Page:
At the moment the 2005 Bordeaux en primeur campaign is building towards it climactic moment when the top 10-15 chateaux release their grands vins at ever more grand prices. This year we have taken a back seat to all this and decided not to purchase anything en primeur. Nothing at all, not even the DRC. All of which means we will surrender our allocations for this year and in all likelyhood if we decide to purchase next year we will have to start right at the bottom of the queue again. Its a decision that I may well come to regret several years down the line, when the cost of 2005 bordeaux may well be astronomical, and we try to purchase some stock to add to the wine-list. But its a decision that I took for a number of reasons. Our market is changing and evolving, our client base is getting younger, and that means that the sales are shifting more towards the new world. So does it make sense to continue purchasing stock that in all likelyhood you wont have a demand for in five or more years when it is ready to drink? I dont think so, and so did Ross, as he supported that decision not to purchase.
So this has forced me to look at the way we stock our cellar. Currently we have 70+ beverage suppliers on the books, of which only about 40 odd are actually active. Out of that forty, about 25 to 30 recieve regular orders, with the core of the volume being split between three suppliers. These three suppliers provide all of the banqueting wine-list, two thirds of the brasserie wine-list and close to a quarter of the Arkle list. (Although if you count previous purchases that we are holding in the cellar while it mature, then Gerrard Seel accounts for nearly 40% of the Arkle list.). Now most of the volume on the hotels stock is across the bottom end of the wine-lists. Almost all of it is sub £30, and that is made up of Banqueting and Brasserie stock. Now for the Arkle wine-list, my aim is to move towards buying a lot more of the stock through brokers. We will have a core section of the list, which will rarely change - all your "comfort" wines like Sancerre, Chablis, Pouilly Fume, Fleurie etc etc. Then with the rest of the list, I will have the freedom to manipulate the list according to the seasons, menu, my current tastes, and of course to respond to the market demands a lot more.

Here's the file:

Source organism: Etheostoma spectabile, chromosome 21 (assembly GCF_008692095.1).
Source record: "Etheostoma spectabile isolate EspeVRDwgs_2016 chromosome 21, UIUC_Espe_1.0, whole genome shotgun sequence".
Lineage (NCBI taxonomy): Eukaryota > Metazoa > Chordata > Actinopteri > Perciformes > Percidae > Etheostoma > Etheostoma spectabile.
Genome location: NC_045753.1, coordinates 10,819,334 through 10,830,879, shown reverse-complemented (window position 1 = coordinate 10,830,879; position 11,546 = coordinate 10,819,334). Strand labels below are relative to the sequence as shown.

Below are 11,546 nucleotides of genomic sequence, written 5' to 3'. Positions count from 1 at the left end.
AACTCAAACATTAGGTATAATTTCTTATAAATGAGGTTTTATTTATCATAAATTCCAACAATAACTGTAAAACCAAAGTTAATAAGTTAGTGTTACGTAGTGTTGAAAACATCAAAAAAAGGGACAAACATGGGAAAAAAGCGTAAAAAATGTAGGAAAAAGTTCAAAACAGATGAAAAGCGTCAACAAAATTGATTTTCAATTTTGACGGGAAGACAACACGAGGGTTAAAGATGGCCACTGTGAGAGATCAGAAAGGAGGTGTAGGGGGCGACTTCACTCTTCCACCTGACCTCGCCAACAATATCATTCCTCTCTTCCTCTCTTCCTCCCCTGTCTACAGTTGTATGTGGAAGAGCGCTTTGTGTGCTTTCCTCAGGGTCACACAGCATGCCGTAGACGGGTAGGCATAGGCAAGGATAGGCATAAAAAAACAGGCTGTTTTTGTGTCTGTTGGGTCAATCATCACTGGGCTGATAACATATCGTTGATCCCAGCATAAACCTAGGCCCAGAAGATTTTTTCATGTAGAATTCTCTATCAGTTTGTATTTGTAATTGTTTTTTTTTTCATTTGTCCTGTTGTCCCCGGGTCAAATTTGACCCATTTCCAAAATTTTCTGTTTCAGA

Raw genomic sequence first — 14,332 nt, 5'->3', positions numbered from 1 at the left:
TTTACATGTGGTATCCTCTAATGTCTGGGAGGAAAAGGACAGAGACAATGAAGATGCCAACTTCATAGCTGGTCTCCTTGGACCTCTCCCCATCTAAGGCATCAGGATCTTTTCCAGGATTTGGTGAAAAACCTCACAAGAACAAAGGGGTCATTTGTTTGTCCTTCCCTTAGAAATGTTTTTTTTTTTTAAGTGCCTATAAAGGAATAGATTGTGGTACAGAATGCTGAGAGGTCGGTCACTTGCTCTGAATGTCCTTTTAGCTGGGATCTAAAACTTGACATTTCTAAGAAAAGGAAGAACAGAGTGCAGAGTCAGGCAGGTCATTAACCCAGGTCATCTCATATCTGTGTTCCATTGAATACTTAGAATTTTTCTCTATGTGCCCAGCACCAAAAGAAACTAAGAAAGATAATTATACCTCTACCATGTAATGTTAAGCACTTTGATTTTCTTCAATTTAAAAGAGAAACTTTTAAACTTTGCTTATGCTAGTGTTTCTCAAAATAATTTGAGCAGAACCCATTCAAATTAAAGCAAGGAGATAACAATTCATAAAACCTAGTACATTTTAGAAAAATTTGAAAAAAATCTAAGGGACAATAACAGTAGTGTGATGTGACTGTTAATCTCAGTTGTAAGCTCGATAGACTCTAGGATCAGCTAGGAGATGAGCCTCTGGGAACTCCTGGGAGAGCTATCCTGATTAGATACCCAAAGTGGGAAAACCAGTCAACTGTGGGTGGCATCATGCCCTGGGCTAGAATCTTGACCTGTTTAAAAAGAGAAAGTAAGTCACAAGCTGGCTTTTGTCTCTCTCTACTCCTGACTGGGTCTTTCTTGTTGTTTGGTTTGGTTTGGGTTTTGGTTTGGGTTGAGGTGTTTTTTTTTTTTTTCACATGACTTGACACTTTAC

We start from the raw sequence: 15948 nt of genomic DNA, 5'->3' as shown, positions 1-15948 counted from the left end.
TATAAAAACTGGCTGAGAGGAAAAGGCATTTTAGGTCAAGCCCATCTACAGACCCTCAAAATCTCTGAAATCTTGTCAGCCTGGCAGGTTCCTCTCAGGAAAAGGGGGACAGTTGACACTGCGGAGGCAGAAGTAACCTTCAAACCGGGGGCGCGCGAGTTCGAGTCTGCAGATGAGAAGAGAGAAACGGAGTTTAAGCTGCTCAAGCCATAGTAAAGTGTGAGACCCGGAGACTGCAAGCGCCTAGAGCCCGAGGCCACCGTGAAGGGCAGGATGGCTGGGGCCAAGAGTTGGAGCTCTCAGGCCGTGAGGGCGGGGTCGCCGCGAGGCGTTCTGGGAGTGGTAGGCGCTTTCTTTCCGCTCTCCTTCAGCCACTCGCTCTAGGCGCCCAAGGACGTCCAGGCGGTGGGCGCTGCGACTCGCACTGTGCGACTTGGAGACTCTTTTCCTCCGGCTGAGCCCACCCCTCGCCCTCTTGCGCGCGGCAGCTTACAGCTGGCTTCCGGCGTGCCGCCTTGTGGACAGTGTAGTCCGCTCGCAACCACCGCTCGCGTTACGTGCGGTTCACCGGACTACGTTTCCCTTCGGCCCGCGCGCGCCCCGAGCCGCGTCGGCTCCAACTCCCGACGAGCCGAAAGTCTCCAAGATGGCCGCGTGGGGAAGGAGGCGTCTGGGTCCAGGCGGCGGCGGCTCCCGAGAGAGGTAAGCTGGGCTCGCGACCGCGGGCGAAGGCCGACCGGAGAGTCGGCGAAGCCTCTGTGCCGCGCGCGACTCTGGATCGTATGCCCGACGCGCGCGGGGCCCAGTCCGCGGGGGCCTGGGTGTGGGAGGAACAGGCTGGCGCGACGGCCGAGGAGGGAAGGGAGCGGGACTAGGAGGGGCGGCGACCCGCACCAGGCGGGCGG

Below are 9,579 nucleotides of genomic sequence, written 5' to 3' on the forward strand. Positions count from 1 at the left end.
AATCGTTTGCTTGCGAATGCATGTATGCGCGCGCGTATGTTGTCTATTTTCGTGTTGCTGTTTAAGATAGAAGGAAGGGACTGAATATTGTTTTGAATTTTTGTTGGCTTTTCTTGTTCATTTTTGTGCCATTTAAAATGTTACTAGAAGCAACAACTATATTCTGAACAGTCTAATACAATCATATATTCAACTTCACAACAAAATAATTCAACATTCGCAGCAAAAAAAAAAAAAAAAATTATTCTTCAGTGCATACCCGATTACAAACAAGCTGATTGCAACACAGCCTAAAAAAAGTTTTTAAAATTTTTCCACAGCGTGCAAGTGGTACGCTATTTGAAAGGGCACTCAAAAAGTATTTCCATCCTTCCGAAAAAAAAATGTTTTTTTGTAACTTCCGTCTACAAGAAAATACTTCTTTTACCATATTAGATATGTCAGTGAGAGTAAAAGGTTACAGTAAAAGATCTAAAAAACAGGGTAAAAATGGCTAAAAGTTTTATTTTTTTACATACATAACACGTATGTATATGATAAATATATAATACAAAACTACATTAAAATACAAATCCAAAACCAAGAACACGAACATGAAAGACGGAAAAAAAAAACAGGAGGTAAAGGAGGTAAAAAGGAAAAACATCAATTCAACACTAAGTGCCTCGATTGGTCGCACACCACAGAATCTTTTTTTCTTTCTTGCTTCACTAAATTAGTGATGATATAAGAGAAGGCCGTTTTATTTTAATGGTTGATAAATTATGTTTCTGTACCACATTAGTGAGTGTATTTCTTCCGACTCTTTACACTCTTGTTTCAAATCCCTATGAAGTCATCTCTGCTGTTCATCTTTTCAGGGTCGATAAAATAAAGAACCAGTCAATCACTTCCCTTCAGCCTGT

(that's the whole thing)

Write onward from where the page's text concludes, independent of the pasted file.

By buying from brokers we can purchase smaller parcels of stock that are ready to drink. Instead of being bound to purchasing several cases of wine, we will be able to buy half a dozen or so bottles, and when the wine is gone we can either replenish it, or replace it. This means that the wine-list can be a lot more pro-active to the needs of the customers. It also means I can match the list more accurately to the menu, and so change it seasonally when Simon Radley changes the menu. Which will help me to sell the wines as they can be more specifically matched to dishes.
As the prices for the top bordeaux are released soon, Im hoping that Ive made the right decision, but ultimately Im sure that I have and that the business will prove that. The next five or more years will be very interesting to watch how the prices change.